Author: Arieti, Silvano, M.D.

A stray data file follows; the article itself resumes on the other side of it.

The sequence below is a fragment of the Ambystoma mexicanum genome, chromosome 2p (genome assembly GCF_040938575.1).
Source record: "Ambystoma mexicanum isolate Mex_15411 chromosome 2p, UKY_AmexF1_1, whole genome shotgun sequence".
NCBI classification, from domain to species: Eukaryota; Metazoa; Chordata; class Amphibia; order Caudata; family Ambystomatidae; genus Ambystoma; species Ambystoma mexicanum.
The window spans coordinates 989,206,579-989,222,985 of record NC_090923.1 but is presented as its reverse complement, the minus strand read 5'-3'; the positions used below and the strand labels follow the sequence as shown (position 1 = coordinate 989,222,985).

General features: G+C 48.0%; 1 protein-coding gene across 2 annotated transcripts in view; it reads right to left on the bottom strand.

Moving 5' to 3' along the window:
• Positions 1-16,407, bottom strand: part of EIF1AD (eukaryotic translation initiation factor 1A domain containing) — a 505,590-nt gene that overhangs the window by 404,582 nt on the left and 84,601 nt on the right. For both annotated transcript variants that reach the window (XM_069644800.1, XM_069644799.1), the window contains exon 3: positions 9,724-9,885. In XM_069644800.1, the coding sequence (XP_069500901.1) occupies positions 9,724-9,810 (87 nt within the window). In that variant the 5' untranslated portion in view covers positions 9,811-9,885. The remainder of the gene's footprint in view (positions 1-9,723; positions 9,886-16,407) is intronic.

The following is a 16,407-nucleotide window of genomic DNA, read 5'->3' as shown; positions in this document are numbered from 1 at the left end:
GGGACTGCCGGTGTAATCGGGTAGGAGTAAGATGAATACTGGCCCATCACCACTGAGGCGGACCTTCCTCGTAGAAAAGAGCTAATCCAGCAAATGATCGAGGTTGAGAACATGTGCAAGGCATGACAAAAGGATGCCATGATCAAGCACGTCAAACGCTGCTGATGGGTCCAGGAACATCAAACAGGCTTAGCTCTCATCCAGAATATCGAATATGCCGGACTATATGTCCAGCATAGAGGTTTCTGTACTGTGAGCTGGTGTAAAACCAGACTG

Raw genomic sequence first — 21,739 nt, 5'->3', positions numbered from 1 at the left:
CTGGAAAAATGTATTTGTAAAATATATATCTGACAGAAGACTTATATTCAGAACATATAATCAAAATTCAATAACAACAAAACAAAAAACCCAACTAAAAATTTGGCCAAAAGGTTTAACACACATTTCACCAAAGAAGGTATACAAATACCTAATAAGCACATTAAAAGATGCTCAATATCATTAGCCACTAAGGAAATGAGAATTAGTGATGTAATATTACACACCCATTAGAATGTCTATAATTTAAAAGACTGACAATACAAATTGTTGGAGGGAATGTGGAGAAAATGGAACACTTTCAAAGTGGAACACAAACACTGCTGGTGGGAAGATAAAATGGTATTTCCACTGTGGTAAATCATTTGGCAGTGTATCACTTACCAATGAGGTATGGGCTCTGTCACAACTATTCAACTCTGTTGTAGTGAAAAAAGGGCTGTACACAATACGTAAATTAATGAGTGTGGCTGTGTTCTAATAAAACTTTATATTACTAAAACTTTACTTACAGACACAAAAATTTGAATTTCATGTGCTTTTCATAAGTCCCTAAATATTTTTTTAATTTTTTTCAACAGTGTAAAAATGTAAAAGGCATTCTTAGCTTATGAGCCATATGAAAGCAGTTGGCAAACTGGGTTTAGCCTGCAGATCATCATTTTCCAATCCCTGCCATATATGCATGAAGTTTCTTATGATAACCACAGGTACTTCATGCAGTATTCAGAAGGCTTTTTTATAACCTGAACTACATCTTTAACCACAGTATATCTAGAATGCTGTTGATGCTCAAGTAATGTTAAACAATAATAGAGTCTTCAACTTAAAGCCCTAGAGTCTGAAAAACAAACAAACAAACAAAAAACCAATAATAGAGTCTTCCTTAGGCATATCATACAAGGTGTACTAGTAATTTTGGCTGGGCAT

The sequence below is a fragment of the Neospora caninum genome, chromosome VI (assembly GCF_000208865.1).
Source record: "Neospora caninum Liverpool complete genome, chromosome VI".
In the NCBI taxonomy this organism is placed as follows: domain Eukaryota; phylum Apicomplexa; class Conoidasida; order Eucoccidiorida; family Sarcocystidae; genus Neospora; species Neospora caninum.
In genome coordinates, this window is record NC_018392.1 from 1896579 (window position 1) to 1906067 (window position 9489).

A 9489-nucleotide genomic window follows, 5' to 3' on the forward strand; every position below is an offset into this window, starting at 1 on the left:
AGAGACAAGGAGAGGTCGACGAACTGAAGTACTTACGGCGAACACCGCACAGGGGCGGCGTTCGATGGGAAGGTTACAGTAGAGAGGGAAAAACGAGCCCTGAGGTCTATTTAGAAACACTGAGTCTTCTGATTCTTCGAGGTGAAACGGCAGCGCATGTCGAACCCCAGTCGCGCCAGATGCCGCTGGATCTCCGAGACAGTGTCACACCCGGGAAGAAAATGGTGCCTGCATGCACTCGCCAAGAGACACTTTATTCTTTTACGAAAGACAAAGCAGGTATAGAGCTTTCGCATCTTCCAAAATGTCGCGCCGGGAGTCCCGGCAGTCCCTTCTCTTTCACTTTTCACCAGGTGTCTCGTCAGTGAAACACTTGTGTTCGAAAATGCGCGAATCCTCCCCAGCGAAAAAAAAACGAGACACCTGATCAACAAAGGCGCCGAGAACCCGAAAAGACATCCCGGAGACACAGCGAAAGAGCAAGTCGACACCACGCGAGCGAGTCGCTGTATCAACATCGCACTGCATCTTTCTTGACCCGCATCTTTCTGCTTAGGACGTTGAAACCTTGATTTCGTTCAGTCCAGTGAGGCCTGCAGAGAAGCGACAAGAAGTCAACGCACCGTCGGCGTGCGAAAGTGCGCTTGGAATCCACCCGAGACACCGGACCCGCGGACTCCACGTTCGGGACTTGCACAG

We have seen in chapter 3 that most types of psychiatric disorders can occur after childbirth. Many authors have stressed that there is nothing specific about these conditions: childbirth is only a precipitating factor which acts by weakening the resistance of the puerperal patient. The birth of one’s child, however, is a very significant event and cannot be considered just as an ordinary precipitating factor. It may well be an event that, because of its intrinsic characteristics, finds in the patient the most suitable ground in which to evoke a psychiatric condition. It is quite possible that no other event could have caused a similar condition in that particular period of time in the life of the patient, or in any antecedent or subsequent time.
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